Parents should look for warning signs of cyberbullying, says expert
Parents worried that their child is a victim of cyberbullying or predatory online behaviour should keep an eye out for key warning signs.
A child who appears angry or frustrated after being online could be showing signs that they have been a target, according to a leading psychologist.
Maggie Brennan - a lecturer at the School of Applied Psychology in University College Cork - said that a child becoming particularly nervous, upset or jumpy when they are using an online-enabled device could point to bullying.
"They may unexpectedly stop using their device," she told the Herald.
"They may appear to be kind of angry, sometimes maybe depressed and frustrated - particularly after going online.
"Very often, you can find the tears might be close to the surface after some kind of an online episode.
"What you often find are more general signs of depression or anxiety, things like interrupted sleep patterns.
"They might be not sleeping enough, particularly if their sleep time at night is being intruded or interrupted by some kind of online targeting, for example."
The advice is that children shouldn't be allowed to sleep with devices in their room.
"There could also be issues around over-sleeping, or any significant change in sleep patterns. You might find they get up very early before school," Ms Brennan said.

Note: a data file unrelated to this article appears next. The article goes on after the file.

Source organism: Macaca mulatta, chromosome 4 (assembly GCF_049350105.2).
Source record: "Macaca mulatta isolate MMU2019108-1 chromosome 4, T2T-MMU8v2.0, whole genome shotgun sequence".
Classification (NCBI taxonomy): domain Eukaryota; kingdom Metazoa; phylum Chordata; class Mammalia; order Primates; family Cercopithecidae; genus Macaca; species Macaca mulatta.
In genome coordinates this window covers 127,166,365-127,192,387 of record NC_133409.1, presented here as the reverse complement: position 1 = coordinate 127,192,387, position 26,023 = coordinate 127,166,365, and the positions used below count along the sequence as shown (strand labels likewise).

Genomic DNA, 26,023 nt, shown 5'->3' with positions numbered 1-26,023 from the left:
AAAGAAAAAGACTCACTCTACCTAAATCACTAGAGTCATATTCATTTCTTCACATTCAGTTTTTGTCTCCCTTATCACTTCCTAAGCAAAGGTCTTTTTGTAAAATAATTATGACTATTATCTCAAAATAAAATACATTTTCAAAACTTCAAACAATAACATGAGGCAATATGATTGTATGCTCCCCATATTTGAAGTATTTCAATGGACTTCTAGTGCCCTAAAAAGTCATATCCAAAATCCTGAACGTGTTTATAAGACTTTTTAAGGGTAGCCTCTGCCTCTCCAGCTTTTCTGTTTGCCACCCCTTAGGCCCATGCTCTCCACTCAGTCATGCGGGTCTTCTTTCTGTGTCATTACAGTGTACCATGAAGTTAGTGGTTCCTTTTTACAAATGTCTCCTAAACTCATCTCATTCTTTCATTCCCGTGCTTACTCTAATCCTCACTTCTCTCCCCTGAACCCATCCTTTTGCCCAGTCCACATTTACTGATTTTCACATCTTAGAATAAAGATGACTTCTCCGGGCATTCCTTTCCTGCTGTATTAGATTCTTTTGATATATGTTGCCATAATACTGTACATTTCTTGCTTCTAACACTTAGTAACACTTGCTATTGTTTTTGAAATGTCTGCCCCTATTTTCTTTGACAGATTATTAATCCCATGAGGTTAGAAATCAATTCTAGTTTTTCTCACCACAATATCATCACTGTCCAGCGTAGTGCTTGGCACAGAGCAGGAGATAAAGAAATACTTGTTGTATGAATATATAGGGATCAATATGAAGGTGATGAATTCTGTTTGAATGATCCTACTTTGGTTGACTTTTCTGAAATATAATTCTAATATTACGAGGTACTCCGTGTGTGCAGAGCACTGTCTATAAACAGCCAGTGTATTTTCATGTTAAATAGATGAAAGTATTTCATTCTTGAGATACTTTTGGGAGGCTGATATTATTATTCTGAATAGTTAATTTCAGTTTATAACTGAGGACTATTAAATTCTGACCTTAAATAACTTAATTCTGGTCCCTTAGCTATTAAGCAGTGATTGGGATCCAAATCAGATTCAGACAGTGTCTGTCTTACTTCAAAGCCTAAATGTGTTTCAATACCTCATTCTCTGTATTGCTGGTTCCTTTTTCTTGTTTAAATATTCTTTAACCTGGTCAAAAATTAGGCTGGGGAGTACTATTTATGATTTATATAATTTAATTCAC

If a child becomes withdrawn from the usual friends or family or loses interest in hobbies or if they are evasive and secretive, it could be an indication that something is wrong.
Ms Brennan is one of the co-founders of CyberSafeIreland, a not-for-profit organisation that helps children, parents and teachers navigate the online world.
Cybercrime expert Cliona Curley, who is another co-founder of the group, told the Herald that issues such as online grooming and cyberbullying were a concern for parents.
"What we also worry about is kids losing control of their images and their data, and maybe damaging their digital reputation before they even get to the age where they can vote," she said.
"So these are all risks.
"This year we are aiming to get into 80 schools, but we have a really ambitious national roll-out plan."